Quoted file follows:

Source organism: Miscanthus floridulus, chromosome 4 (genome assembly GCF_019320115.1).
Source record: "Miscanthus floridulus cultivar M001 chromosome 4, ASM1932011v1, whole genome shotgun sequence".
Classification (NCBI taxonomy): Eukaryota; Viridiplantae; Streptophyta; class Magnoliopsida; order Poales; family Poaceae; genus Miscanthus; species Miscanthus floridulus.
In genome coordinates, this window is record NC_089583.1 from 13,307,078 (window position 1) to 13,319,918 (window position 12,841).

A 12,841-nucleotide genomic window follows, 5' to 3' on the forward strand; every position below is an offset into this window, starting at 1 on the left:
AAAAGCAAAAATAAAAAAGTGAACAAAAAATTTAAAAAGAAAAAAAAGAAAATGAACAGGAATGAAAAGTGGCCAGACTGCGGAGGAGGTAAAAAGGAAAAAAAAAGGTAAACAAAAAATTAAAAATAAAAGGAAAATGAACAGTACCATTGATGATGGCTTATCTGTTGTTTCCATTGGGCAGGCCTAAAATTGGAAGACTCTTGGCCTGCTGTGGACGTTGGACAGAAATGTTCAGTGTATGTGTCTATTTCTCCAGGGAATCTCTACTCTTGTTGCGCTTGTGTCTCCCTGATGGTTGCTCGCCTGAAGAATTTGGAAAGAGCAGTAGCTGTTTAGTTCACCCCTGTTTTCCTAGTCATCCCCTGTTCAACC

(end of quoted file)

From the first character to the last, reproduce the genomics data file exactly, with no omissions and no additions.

Source organism: Miscanthus floridulus, chromosome 4 (genome assembly GCF_019320115.1).
Source record: "Miscanthus floridulus cultivar M001 chromosome 4, ASM1932011v1, whole genome shotgun sequence".
Classification (NCBI taxonomy): Eukaryota; Viridiplantae; Streptophyta; class Magnoliopsida; order Poales; family Poaceae; genus Miscanthus; species Miscanthus floridulus.
In genome coordinates, this window is record NC_089583.1 from 13,307,078 (window position 1) to 13,319,918 (window position 12,841).

A 12,841-nucleotide genomic window follows, 5' to 3' on the forward strand; every position below is an offset into this window, starting at 1 on the left:
AAAAGCAAAAATAAAAAAGTGAACAAAAAATTTAAAAAGAAAAAAAAGAAAATGAACAGGAATGAAAAGTGGCCAGACTGCGGAGGAGGTAAAAAGGAAAAAAAAAGGTAAACAAAAAATTAAAAATAAAAGGAAAATGAACAGTACCATTGATGATGGCTTATCTGTTGTTTCCATTGGGCAGGCCTAAAATTGGAAGACTCTTGGCCTGCTGTGGACGTTGGACAGAAATGTTCAGTGTATGTGTCTATTTCTCCAGGGAATCTCTACTCTTGTTGCGCTTGTGTCTCCCTGATGGTTGCTCGCCTGAAGAATTTGGAAAGAGCAGTAGCTGTTTAGTTCACCCCTGTTTTCCTAGTCATCCCCTGTTCAACC